Persistence of the pattern of feeding in chicks with hyperstriatal lesions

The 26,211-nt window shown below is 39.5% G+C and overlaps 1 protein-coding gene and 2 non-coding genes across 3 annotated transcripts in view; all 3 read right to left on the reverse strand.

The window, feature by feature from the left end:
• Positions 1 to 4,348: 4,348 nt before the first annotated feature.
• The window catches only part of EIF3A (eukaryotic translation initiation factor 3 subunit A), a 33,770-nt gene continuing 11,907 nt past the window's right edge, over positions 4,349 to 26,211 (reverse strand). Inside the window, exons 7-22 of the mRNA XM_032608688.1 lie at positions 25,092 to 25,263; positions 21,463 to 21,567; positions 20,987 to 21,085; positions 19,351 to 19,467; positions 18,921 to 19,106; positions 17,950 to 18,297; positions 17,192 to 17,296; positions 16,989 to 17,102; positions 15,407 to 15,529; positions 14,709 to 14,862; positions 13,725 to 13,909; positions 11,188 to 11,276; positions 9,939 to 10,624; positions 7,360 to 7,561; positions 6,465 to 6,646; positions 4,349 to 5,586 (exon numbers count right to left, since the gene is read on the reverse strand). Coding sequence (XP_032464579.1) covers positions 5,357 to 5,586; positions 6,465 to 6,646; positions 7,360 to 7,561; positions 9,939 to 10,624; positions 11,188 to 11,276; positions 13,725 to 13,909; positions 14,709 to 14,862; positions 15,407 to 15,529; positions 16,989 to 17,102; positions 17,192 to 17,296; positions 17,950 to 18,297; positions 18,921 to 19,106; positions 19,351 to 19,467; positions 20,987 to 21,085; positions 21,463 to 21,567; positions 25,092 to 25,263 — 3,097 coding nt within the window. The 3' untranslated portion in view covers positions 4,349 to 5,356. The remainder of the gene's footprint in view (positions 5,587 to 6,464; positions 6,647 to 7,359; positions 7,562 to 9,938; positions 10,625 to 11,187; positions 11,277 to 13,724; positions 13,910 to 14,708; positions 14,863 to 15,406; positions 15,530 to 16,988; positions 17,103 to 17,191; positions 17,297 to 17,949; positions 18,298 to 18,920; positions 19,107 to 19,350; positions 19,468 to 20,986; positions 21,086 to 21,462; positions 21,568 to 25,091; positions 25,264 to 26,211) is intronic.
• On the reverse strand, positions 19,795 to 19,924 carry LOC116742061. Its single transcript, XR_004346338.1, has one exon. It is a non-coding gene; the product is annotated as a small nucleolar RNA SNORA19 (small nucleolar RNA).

Introduction: Strategies for coloured food pellet selection (response sequences to one or another colour) were studied after training for a red (vs. yellow) preference on a board with/without distracting coloured pebbles. Various lesions in the dorsomedial hyperstriatum accessorium (DMHA) of chicks were investigated because a) a substrate with functions similar to the mammalian hippocampus has been proposed for this region (Oades 1976), b) perseveration of choice based on persistent stimulus representations is a feature of selective attention after hippocampal brain-damage, and c) treatment with testosterone, with uptake sites in the hippocampus (i.a) also induced persistence in this task Rogers, 1971; Andrew, 1972). Methods: Operation: Chicks were given aspiration lesions or bilateral scalpel cuts to disconnect the DMHA on day 10 of life and along with sham-operates first exposed to the the training regime 24h later. Training/testing: Birds were given red-dyed food for 10 days, (but would accept normal yellow grains). On test they were presented with 200 red, 200 yellow grains spread on either a plain perspex floor or one with pebbles coloured like the food glued to the floor, and the identity of the first 100 pecks scored. The influence of priming with 50 pecks on one or the other colour vs. overnight experience of the non-preferred colour of food was also tested over 2 days. Results: 1/ Colour choice in terms of mean run length (MRL) or first 10 pecks was more stable in the lesioned birds and varied more with the test (and prior experience) in intact animals. 2/ On the plain floor - controls decreased their non-preferred food intake on day 1, but with overnight experience increased it markedly on day 2. 3/ On the pebble floor - controls were more distracted and pecked more pebbles. By comparison the DMHA group retained longer MRL for the trained colour preference. 4/ Chicks with lesions more lateral to the DMHA differed by showing a disruption of the trained preference 5/ Chicks with more ventral or more posterior brain-damage showed a food choice pattern that was indistinguishable from intact controls. Conclusions: The lack of lability of the trained feeding preferences of the DMHA animals (whether primed for short or long periods) and in the face of distracting stimuli is interpreted as consistent with the functions of the mammalian hippocampus in tests of selective attention. Different behaviour following damage to the DMHA periphery point to the specificity of the role attributed to the hyperstriatum accessorium.